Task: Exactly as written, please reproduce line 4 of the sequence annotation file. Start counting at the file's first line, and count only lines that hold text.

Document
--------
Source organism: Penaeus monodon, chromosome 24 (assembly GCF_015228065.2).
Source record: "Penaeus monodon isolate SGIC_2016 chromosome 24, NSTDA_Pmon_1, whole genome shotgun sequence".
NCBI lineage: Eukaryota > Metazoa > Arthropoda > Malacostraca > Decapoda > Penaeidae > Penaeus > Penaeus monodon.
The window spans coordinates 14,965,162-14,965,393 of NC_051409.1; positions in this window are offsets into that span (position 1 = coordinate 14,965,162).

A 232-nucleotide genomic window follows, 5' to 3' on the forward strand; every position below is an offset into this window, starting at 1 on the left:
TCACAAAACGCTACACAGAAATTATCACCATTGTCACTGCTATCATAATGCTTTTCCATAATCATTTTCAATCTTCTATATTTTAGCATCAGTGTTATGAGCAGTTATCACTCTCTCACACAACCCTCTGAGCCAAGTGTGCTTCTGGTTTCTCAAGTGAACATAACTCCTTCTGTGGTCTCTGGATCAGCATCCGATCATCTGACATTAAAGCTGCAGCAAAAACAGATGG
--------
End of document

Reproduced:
The window spans coordinates 14,965,162-14,965,393 of NC_051409.1; positions in this window are offsets into that span (position 1 = coordinate 14,965,162).